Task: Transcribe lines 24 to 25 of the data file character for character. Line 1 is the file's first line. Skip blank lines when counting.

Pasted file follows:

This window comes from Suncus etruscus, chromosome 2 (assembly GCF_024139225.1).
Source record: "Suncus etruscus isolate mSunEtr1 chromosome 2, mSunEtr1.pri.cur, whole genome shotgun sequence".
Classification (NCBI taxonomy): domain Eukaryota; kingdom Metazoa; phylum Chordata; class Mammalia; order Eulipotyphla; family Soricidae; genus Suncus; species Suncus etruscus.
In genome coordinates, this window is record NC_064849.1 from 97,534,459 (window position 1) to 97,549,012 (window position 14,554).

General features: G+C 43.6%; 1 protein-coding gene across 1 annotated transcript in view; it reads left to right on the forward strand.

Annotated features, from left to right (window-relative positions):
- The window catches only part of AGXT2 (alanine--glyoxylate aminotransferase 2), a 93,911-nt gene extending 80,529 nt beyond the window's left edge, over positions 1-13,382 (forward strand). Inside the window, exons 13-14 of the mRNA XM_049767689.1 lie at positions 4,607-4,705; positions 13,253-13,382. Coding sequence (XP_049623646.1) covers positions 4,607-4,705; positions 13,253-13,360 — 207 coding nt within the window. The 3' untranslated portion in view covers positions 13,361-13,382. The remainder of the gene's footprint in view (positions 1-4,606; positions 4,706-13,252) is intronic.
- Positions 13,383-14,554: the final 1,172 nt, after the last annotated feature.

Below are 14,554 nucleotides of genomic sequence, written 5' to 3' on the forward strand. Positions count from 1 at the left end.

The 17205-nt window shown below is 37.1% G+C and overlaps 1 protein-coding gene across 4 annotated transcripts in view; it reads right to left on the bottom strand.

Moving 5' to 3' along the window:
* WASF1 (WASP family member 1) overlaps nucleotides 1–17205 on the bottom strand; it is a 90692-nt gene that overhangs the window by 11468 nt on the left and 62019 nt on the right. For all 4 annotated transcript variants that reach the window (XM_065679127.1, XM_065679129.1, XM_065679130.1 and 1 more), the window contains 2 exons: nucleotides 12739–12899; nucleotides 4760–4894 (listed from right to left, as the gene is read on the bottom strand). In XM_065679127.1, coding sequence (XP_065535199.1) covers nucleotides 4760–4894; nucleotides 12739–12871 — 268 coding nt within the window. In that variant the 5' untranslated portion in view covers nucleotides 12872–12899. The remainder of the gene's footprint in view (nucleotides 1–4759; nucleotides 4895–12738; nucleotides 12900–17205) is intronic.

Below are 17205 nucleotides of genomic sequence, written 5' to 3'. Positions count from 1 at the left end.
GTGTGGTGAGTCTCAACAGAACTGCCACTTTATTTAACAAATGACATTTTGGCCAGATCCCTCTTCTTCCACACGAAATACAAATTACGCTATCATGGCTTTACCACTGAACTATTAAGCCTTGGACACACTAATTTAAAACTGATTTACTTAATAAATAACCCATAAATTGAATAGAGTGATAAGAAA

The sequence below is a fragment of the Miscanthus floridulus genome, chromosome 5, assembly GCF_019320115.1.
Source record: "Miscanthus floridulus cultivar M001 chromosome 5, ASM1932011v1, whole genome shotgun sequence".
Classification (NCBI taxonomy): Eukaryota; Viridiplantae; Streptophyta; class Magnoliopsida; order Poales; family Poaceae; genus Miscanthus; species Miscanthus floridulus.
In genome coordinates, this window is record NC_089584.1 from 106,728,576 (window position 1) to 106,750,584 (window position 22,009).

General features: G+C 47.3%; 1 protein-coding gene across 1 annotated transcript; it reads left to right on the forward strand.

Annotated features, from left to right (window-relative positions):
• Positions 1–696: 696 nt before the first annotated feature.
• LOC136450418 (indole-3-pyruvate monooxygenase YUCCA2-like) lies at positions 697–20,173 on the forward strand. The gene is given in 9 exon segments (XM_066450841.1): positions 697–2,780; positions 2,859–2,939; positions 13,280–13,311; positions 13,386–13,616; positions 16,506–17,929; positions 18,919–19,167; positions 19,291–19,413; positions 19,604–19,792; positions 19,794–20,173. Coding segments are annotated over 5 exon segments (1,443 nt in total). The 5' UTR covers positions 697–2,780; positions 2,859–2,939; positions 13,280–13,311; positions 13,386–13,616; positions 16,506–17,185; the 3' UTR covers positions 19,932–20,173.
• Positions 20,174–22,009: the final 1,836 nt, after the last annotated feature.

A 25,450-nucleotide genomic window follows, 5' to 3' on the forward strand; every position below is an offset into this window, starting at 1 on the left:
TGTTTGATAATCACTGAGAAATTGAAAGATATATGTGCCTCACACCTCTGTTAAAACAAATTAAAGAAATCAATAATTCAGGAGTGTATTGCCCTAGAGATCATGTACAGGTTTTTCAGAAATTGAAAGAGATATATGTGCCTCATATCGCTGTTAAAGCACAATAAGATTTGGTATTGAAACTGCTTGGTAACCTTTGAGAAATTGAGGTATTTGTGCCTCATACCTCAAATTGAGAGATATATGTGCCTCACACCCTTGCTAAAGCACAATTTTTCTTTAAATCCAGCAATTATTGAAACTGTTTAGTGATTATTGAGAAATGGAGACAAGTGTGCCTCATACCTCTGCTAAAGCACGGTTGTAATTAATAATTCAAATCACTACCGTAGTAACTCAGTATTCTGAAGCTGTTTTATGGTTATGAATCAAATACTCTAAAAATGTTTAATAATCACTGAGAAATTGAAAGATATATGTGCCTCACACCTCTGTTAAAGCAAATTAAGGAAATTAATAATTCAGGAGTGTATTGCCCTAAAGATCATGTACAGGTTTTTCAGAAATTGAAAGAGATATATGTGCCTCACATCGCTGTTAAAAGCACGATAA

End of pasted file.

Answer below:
A 25,450-nucleotide genomic window follows, 5' to 3' on the forward strand; every position below is an offset into this window, starting at 1 on the left:
TGTTTGATAATCACTGAGAAATTGAAAGATATATGTGCCTCACACCTCTGTTAAAACAAATTAAAGAAATCAATAATTCAGGAGTGTATTGCCCTAGAGATCATGTACAGGTTTTTCAGAAATTGAAAGAGATATATGTGCCTCATATCGCTGTTAAAGCACAATAAGATTTGGTATTGAAACTGCTTGGTAACCTTTGAGAAATTGAGGTATTTGTGCCTCATACCTCAAATTGAGAGATATATGTGCCTCACACCCTTGCTAAAGCACAATTTTTCTTTAAATCCAGCAATTATTGAAACTGTTTAGTGATTATTGAGAAATGGAGACAAGTGTGCCTCATACCTCTGCTAAAGCACGGTTGTAATTAATAATTCAAATCACTACCGTAGTAACTCAGTATTCTGAAGCTGTTTTATGGTTATGAATCAAATACTCTAAAAATGTTTAATAATCACTGAGAAATTGAAAGATATATGTGCCTCACACCTCTGTTAAAGCAAATTAAGGAAATTAATAATTCAGGAGTGTATTGCCCTAAAGATCATGTACAGGTTTTTCAGAAATTGAAAGAGATATATGTGCCTCACATCGCTGTTAAAAGCACGATAA